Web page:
Failure to reflect changes...?

Hello forum,

Something’s bugging me…

I made some changes using Potlatch 2 about a year ago to a small part of an island in Thailand. A couple of these changes still haven’t been reflected in the “Standard” layer maps, even though the underlying data is correct when viewed again in Potlatch.

AFAIK every other change I’ve made in Potlatch has been rendered pretty quickly.

What could have gone wrong? Is there some way I can fix this?

Many thanks,

Can you post a link to the area in question, or even a link directly to a feature that isn’t showing as updated?

Hi - yes. See - I can see a brown restaurant symbol close to the beach labelled “Haad Yao Villa”. I removed this item (or so I thought…!) from the data set a long time ago but it still shows in the standard layer although not in the other layers selectable from this page.

Very odd. I know this is - in the great scheme of things - very trivial indeed.

Do you know what node ID the restaurant was a changeset that it was added, modified or deleted in? If you can find the node ID maybe undelete it and redelete it again?

If you can think of a way rather than a node that you deleted and still shows up, it should be possible to undelete it in Potlatch 1 in order to find the ID.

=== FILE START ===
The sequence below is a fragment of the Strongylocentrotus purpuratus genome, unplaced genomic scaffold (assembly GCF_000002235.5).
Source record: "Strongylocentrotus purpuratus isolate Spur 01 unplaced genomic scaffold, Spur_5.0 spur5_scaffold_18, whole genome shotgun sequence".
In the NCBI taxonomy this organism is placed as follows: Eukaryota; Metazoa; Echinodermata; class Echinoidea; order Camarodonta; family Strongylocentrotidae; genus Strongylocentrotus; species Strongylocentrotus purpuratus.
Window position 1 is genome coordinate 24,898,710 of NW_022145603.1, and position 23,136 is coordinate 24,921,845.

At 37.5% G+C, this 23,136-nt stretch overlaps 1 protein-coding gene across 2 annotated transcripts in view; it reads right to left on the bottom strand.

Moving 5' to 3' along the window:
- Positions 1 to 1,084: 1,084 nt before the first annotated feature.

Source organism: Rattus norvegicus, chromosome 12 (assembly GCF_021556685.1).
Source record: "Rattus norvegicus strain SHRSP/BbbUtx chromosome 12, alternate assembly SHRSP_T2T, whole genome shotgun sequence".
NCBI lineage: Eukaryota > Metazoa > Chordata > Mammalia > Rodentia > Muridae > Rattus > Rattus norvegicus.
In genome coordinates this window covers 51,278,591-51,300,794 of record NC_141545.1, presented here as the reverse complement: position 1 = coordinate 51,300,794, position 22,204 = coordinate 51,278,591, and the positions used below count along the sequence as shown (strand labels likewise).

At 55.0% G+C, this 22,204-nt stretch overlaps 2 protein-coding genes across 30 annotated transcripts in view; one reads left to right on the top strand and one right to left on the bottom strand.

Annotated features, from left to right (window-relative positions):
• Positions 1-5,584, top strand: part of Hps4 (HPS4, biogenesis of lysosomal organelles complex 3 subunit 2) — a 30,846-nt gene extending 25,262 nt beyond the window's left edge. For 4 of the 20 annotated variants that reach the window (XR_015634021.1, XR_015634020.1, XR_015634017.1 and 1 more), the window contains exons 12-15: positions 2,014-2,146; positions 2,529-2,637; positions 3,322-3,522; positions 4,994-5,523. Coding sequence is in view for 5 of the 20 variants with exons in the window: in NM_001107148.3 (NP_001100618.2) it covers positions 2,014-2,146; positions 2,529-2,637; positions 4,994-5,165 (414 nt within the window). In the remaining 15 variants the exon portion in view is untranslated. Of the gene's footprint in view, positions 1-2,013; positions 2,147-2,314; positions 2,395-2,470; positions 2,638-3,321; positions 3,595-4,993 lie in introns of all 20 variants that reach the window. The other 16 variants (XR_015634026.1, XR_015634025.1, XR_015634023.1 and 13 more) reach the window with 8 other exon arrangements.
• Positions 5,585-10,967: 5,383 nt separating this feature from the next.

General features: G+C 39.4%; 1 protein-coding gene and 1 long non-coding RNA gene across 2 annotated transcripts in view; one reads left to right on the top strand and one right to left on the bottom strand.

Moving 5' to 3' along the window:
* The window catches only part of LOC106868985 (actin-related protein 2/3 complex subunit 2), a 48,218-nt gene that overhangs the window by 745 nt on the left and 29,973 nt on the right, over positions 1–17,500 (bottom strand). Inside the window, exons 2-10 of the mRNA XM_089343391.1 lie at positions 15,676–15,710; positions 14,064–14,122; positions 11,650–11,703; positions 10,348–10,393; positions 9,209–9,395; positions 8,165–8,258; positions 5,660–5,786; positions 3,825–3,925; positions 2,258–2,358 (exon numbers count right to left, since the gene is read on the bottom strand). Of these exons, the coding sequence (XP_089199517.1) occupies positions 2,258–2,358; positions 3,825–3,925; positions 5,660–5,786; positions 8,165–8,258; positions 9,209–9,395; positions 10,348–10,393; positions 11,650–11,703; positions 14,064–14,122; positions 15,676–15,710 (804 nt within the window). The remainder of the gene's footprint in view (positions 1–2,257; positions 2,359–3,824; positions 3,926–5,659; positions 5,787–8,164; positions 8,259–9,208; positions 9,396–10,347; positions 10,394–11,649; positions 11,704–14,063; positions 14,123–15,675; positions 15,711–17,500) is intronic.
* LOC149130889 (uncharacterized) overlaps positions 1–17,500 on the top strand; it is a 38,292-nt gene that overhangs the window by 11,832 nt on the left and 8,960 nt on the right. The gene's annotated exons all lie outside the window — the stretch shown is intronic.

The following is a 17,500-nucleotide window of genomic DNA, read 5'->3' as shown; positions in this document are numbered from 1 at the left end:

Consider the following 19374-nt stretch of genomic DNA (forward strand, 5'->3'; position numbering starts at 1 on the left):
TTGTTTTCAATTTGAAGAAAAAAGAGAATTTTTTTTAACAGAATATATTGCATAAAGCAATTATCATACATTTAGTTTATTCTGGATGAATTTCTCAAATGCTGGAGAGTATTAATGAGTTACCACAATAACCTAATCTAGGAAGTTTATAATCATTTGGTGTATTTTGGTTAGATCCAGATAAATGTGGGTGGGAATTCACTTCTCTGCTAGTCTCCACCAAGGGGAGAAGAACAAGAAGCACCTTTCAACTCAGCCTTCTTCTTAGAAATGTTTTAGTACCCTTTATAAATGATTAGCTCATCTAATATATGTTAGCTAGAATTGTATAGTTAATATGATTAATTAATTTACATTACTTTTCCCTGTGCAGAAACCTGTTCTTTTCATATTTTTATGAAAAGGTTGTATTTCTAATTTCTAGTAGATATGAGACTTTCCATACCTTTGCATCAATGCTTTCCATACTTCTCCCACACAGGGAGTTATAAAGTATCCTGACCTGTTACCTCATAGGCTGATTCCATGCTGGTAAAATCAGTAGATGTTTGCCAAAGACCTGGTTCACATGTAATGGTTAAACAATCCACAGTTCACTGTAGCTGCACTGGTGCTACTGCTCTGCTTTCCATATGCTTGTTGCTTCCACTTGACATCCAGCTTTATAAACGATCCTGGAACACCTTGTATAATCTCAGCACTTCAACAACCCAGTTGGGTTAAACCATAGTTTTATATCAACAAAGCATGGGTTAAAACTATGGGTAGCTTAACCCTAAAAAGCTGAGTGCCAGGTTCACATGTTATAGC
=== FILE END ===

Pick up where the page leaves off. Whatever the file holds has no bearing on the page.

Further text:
I’m guessing that perhaps “something got lost” during the update process. Only the OSM standard layer is affected by the looks of it.

Re: node ID - no, I don’t I’m afraid. How would I find out something like that? (I’m stretching the bounds of my knowledge here!)

Probably the easiest way to find a node ID is to find a changeset it was modified in and look for the name in there. Other possibilities include finding an old extract of the data with it in, loading that into a rendering database, and look for the old restaurant by name. Neither are straightforward, unfortunately.

Go to your history page, which appears to be Look down the changeset comments to identify the changeset that deleted the item. (You did include changeset comments that allowed people to work out the key details of what you had done without trying to reverse engineer the changset, didn’t you? Recent history suggests otherwise.) Select it. The first number in the URL is the changeset number.

Look down the list of nodes affected and select the one that appears to be the appropriate one. Check that the correct one is displayed on the map. The first number in the URL is the node number.

However, my guess at what has happened is that the the rendering system for the standard layer has a working database that is updated incrementally, and one of the increments has got lost. Really they should have some mechanism to progressively refresh everything.